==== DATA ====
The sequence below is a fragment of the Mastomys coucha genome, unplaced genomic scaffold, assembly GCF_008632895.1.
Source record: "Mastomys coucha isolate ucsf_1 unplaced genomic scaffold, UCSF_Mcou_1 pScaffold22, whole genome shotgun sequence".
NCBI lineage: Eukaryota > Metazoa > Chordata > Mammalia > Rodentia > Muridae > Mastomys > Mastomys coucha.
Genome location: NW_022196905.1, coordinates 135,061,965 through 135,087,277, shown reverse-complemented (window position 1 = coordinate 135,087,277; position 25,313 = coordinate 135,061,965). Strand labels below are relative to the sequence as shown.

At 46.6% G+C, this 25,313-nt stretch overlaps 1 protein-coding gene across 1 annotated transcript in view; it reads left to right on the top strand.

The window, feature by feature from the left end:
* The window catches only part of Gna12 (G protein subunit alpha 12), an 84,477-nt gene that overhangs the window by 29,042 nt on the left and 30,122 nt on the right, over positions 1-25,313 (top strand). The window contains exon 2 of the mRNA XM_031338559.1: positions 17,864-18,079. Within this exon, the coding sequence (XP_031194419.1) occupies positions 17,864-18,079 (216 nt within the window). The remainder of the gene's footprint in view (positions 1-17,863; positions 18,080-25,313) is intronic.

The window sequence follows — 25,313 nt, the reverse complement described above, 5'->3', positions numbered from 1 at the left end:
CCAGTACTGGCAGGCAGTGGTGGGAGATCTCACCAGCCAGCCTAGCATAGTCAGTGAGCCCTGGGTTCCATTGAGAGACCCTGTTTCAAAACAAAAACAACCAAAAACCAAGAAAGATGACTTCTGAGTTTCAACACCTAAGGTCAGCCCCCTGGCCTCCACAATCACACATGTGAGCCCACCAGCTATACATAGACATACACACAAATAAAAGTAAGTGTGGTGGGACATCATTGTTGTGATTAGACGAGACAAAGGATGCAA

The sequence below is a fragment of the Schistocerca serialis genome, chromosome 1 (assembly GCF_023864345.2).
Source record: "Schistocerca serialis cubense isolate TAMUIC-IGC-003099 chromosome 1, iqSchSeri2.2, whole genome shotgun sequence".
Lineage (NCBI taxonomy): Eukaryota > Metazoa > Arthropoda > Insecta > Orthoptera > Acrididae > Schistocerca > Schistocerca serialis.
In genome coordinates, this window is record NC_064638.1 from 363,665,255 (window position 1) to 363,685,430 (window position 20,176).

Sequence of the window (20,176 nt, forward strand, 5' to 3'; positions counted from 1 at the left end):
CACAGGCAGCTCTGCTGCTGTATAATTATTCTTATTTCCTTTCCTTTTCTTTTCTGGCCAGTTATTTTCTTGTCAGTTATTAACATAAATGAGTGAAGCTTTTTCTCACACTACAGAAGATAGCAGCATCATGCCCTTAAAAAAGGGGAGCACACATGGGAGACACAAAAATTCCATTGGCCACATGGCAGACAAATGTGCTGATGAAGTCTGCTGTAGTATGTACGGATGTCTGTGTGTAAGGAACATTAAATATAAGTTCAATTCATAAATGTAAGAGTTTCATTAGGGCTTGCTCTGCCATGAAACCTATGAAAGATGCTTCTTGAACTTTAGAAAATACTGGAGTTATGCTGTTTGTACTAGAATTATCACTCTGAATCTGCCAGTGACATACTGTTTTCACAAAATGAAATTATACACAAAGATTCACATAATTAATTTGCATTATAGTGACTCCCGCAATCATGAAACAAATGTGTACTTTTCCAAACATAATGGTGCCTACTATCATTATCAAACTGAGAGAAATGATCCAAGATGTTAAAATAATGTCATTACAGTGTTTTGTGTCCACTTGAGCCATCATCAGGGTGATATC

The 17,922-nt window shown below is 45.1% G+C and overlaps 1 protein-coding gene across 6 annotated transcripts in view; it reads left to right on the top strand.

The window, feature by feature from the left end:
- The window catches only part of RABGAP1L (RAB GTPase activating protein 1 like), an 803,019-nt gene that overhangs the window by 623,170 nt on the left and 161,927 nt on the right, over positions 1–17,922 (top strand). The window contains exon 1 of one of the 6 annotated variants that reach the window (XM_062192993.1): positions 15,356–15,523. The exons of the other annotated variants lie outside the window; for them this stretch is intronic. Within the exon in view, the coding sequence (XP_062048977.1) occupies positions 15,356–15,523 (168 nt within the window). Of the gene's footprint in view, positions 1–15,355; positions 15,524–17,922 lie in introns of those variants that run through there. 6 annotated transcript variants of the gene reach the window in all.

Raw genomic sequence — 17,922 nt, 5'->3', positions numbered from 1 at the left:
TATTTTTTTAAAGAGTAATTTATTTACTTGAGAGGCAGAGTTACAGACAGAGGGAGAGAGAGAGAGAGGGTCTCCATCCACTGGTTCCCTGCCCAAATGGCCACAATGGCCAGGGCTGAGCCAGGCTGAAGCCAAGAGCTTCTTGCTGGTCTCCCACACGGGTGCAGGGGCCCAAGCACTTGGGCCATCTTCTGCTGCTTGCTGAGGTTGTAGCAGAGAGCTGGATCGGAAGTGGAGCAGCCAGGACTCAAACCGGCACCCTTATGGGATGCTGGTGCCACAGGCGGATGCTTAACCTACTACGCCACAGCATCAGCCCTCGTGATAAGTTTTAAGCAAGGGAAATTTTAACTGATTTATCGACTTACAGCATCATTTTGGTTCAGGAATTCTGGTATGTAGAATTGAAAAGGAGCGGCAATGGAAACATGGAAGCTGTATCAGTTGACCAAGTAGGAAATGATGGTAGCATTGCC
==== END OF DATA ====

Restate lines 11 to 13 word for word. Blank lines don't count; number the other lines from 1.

Source record: "Schistocerca serialis cubense isolate TAMUIC-IGC-003099 chromosome 1, iqSchSeri2.2, whole genome shotgun sequence".
Lineage (NCBI taxonomy): Eukaryota > Metazoa > Arthropoda > Insecta > Orthoptera > Acrididae > Schistocerca > Schistocerca serialis.
In genome coordinates, this window is record NC_064638.1 from 363,665,255 (window position 1) to 363,685,430 (window position 20,176).